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Iraq: Has peace come to Mosul?

The battle for Mosul is over, but for thousands of families, the grief and horror continues. Some are trying, in the ruins of their city, to pay tribute to those who died.

In the district of Zanjili, clothes and keepsakes are hung on walls, even cars abandoned among the rubble have become a memorial.

Caught between warring parties who paid little or no attention to the requirement to safeguard civilians, Mosul’s families had nowhere to go to be safe.

“People fled hunger, mortar attacks, and heavy bombing,” says Shukri Mahmoud Abbas.

“People left their homes about half past seven in the morning. They fled one kind of death, only to meet another kind of death.”

As they tried to flee, Mosul’s citizens became targets. Deliberately targeting civilians is prohibited under the laws of war.

“My son was hit in the knee, he was crawling along the street,” says Shukri.

“I had a leg injury too, but mine was minor.”

“He lay here, bleeding, and he died at around four in the afternoon, he bled to death.”

Mothers, fathers, husbands, and wives could do nothing to save their loved ones.

“My wife was shot dead as we were crossing the street near the Pepsi factory,” says Habash Saleh Mahmoud.

“There were shots coming from all directions. Only Allah knew where they were coming from.”

“There were rounds of mortar shells, the bullets were raining down.”

Habash’s niece was also killed. Her family could not even give her the dignity of a burial.

“Her body stayed lying in the street for a month until the Rapid Response [forces] came and took it to the other side.”

Every family in Zanjili has suffered. The end of the battle for Mosul was one of the most brutal in modern history. The fighting may be over now, but Shukri is still tortured by his memories.

“There was an old disabled man in a wheelchair being pulled by his young son near here,” he remembers.

“What did the sniper do? He did not kill the father because he was disabled and of no use to him. Instead, he shot the child. By Allah, just there. The child fell into his father’s lap.”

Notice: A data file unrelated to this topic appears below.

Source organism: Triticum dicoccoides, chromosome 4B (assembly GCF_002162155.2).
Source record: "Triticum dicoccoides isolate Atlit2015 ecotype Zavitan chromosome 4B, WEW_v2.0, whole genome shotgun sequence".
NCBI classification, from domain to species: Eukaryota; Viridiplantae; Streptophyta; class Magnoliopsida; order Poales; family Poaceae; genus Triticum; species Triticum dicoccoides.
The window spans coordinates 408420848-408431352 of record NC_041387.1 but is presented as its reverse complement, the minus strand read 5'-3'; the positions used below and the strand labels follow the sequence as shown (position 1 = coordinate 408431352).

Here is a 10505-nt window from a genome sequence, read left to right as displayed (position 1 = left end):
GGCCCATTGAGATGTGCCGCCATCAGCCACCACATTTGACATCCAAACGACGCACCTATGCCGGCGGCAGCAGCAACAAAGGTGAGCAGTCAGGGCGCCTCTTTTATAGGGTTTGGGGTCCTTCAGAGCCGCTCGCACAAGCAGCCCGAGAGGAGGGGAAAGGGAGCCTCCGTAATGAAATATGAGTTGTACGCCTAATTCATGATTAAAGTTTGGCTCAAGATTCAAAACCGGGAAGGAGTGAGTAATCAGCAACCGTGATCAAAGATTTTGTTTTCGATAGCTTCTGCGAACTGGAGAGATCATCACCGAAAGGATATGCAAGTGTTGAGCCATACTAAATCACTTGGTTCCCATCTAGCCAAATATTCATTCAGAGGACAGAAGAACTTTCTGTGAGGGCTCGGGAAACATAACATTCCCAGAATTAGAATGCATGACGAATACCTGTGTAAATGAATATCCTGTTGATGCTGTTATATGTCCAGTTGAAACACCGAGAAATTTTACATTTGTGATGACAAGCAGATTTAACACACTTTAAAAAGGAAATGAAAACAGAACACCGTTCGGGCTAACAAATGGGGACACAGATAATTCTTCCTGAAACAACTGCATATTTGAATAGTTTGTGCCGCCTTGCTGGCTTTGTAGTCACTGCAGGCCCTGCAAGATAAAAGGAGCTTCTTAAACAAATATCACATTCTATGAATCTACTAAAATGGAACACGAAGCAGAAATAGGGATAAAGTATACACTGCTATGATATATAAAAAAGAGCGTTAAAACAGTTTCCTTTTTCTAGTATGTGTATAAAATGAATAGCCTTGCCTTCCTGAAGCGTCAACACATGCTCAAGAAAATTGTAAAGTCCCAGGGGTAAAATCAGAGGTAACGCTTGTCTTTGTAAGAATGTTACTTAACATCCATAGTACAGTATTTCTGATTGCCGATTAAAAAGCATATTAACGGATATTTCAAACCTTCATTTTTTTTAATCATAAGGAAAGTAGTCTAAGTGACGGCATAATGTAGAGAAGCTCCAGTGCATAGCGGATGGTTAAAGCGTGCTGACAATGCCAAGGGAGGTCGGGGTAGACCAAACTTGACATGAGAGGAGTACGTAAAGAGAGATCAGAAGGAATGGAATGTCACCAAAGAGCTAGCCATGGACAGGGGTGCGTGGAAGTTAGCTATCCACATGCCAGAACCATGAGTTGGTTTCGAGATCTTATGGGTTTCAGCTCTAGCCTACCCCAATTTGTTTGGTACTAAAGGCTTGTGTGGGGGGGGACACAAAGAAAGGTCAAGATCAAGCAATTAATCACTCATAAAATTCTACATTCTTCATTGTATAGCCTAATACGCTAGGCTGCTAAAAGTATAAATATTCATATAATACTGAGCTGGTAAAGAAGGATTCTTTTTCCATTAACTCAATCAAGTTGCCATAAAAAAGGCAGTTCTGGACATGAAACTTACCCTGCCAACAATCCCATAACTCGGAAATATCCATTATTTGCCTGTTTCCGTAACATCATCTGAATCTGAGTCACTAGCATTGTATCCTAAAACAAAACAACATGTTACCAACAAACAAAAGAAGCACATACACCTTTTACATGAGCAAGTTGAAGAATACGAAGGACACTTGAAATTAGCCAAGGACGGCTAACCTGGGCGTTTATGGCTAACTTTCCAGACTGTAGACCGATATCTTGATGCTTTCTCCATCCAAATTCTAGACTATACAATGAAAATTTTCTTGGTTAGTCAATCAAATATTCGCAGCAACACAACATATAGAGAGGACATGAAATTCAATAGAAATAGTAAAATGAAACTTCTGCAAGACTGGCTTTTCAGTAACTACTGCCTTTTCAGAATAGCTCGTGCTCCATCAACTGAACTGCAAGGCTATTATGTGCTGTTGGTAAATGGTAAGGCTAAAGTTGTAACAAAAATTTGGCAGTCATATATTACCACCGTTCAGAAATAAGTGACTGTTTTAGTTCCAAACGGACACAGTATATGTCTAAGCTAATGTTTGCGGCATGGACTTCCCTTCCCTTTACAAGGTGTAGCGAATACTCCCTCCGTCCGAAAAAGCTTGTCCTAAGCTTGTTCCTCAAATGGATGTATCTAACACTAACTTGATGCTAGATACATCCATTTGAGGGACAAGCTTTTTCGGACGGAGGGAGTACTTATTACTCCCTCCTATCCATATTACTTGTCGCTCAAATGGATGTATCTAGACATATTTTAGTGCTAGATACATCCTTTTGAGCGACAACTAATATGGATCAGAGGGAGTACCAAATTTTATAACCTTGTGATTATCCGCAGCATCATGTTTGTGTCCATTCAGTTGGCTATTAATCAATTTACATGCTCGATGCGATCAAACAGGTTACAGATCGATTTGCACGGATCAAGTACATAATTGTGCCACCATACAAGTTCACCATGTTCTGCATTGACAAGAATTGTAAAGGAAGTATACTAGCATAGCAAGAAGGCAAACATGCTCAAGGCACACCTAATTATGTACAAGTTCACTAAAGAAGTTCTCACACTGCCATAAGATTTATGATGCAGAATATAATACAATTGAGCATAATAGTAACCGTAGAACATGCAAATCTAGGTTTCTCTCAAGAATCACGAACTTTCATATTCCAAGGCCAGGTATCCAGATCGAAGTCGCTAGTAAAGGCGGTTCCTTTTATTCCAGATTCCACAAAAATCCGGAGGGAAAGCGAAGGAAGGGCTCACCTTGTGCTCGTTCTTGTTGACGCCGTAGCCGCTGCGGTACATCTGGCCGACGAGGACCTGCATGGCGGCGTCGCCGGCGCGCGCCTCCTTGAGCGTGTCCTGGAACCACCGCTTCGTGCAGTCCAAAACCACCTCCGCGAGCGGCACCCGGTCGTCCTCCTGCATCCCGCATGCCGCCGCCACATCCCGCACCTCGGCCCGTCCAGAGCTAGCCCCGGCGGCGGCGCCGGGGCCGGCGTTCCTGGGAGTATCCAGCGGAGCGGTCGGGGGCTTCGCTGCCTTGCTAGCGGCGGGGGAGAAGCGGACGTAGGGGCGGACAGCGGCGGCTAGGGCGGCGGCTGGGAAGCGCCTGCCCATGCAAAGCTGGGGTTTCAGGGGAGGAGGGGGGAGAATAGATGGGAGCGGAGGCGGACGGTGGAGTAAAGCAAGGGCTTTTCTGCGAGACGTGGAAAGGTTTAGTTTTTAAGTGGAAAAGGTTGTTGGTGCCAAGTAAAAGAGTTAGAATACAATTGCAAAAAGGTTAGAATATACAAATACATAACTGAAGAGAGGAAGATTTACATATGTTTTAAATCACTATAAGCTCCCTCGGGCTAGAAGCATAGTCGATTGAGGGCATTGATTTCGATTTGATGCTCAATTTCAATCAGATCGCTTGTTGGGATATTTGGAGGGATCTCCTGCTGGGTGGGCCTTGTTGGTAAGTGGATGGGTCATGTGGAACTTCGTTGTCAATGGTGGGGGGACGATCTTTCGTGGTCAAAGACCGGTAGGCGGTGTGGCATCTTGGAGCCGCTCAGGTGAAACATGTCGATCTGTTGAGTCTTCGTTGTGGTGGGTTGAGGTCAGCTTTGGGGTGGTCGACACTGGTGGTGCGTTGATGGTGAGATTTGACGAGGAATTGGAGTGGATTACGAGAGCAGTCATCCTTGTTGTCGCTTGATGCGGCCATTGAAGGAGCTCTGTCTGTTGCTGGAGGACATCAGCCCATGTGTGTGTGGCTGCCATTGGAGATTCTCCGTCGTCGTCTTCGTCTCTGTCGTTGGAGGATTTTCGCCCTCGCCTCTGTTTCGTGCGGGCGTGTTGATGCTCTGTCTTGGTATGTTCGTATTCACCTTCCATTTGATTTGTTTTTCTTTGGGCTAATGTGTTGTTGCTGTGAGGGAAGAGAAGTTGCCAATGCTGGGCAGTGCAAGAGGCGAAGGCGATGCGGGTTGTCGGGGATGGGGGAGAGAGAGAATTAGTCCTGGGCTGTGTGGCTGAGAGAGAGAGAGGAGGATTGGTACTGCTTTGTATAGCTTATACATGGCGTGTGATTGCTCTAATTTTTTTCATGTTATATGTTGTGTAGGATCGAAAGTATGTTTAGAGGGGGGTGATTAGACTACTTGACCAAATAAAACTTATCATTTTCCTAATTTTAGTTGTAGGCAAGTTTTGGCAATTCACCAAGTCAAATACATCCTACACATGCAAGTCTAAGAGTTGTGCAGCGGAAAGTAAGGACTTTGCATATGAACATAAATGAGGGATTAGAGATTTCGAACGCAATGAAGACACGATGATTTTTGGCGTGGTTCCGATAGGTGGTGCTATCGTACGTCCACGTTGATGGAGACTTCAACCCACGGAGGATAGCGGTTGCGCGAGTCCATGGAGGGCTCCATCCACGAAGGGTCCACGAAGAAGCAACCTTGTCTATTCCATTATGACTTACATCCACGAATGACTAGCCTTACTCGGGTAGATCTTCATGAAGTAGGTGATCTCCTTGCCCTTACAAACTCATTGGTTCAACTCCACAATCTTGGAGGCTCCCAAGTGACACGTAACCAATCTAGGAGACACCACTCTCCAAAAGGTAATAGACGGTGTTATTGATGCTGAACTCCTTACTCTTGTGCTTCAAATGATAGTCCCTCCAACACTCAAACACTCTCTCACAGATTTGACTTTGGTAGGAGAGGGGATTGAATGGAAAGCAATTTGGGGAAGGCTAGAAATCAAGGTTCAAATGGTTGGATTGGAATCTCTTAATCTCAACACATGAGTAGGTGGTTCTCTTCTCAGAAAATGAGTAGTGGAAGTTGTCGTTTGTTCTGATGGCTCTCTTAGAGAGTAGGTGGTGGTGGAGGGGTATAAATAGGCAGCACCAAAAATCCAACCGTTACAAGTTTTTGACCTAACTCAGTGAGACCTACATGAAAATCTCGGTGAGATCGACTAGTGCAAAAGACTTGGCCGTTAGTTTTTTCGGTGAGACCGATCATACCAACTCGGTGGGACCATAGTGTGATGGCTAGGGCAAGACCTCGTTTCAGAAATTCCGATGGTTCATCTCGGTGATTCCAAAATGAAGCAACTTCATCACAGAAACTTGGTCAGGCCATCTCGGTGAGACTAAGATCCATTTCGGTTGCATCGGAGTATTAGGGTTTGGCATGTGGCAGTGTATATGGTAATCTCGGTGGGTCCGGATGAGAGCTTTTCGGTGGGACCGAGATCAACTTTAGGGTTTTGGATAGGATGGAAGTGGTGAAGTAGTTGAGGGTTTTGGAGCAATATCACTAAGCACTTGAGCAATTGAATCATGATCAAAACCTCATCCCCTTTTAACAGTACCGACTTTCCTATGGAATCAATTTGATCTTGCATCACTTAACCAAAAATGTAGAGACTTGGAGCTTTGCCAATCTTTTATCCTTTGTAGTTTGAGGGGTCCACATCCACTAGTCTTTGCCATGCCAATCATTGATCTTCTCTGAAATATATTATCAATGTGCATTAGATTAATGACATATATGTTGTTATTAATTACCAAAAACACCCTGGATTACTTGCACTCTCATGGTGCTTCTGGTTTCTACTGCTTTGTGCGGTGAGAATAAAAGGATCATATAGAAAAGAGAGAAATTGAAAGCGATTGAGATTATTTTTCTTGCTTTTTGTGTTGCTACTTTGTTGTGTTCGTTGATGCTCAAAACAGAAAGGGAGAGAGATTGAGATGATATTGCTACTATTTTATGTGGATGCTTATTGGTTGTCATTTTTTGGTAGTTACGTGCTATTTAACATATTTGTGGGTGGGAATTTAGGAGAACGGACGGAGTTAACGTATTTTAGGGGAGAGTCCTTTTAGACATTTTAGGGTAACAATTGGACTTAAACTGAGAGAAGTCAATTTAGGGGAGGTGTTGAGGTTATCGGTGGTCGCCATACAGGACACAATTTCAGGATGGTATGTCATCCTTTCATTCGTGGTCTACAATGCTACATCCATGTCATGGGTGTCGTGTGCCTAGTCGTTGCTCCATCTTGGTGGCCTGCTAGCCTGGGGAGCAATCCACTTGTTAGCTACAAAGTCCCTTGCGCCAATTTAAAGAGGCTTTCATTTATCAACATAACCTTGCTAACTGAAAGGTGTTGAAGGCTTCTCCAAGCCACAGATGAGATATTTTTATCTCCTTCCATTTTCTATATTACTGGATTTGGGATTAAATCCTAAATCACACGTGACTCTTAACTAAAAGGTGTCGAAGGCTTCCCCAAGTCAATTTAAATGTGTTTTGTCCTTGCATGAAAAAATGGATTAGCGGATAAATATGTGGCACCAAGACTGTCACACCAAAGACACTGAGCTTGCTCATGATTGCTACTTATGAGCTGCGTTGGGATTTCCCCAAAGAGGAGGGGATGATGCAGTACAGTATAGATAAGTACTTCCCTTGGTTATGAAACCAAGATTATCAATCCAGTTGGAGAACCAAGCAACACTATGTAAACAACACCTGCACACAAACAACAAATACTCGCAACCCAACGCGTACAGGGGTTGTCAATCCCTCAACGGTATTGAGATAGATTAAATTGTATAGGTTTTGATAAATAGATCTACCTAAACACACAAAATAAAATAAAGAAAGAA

“When I came back to get the body of my dead son, I found the man dead with his son still in his arms. The old man? Who could get him out? Who could push him? No one. He died of hunger and thirst with his son in his arms because he could not move on his own.”

“Where else does this happen? There is absolutely no humanity here. By God.”

Has peace come to Mosul? For Habash, Shukri and so many other grieving families, it does not feel that way.

Zanjili’s homes, schools, hospitals and places of worship are destroyed. No wonder its residents cling so hard to the memories of what they have lost. Every day the people of Mosul gather at the wall to remember, but those memories are very hard to bear.

The ICRC works to help the innocent victims of war.

In November 2017 the ICRC delivered food and household items to 35,000 people in Zanjili.

This represents a small part of ICRC assistance to the people of Mosul this year.

For further information, please contact:

Iolanda Jaquemet, ICRC Geneva +41 79 447 37 26

Saleh Dabbakeh, ICRC Baghdad  +964 780 928 40 21

Follow the ICRC on facebook.com/icrc and twitter.com/icrc

SHOTLIST

Location: Mosul, Iraq

Length: 3:41

Format: HD H264 mov

Producers: Various

Camera: Ibrahim Sherkhan

ICRC ref: AV810N_Iraq_Mosul_Memories

Date: 4.12.2017

Copyright: ICRC access all

0:00 – 0:18 Abandoned clothes and shoes on walls, cars

0:18 – 0:30 Soundbite (Original Arabic) Habash Saleh Mahmoud.

“People fled hunger, mortar attacks, and heavy bombing. People left their homes about half past seven in the morning. They were trying to escape, Instead they met death.”

0:30 – 0:46 Ruined streets and buildings

0:46 – 1:09 Soundbite (Original Arabic) Habash Saleh Mahmoud. ““My son was injured (shot?) in the knee, he was crawling along the street. I had a leg injury too, but mine was minor. My son bled to death around four in the afternoon.”

1:09 – 1:18 Ruined streets

1:18 – 1:36 Soundbite (Original Arabic) Shukri Mahmoud Abbas. “My wife was shot dead as we were crossing the street near the Pepsi factory. There were shots coming from all directions. (Only Allah knew where they were coming from.”) There were rounds of mortar shells, the bullets were raining down.”

1:36 – 1:42 Inside Shukri’s house, children

1:42 – 1:59 Soundbite (Original Arabic) Shukri Mahmoud Abbas. “Her body stayed lying in the street for a month until the Rapid Response [forces] came and took it to the other side.

1:59 – 2:04  Shukri in his doorway.

2:04 – 2:08 Destroyed houses

2:08 – 2:16 Destroyed apartment blocks

2:16 – 2:59 Soundbite (Original Arabic) Habash Saleh Mahmoud. “There was an old disabled man in a wheelchair being pulled by his young son near here. What did the sniper do? He did not kill the father as he was disabled and of no use to him. Instead, he shot the child. By Allah, just there. The child fell into his father’s lap.

When I came back to get the body of my dead son, I found the man dead with his son still in his arms. The old man? Who could get him out? Who could push him? No one. He died of hunger and thirst with his son in his arms because he could not move on his own.

Where else does this happen? There is absolutely no humanity here. By God.”

2:59 – 3:16 Ruined streets

3:16 – 3:41 Various memorial wall, people looking, holding items. In last shot can hear Habash saying he would not wish such a fate on any human being.



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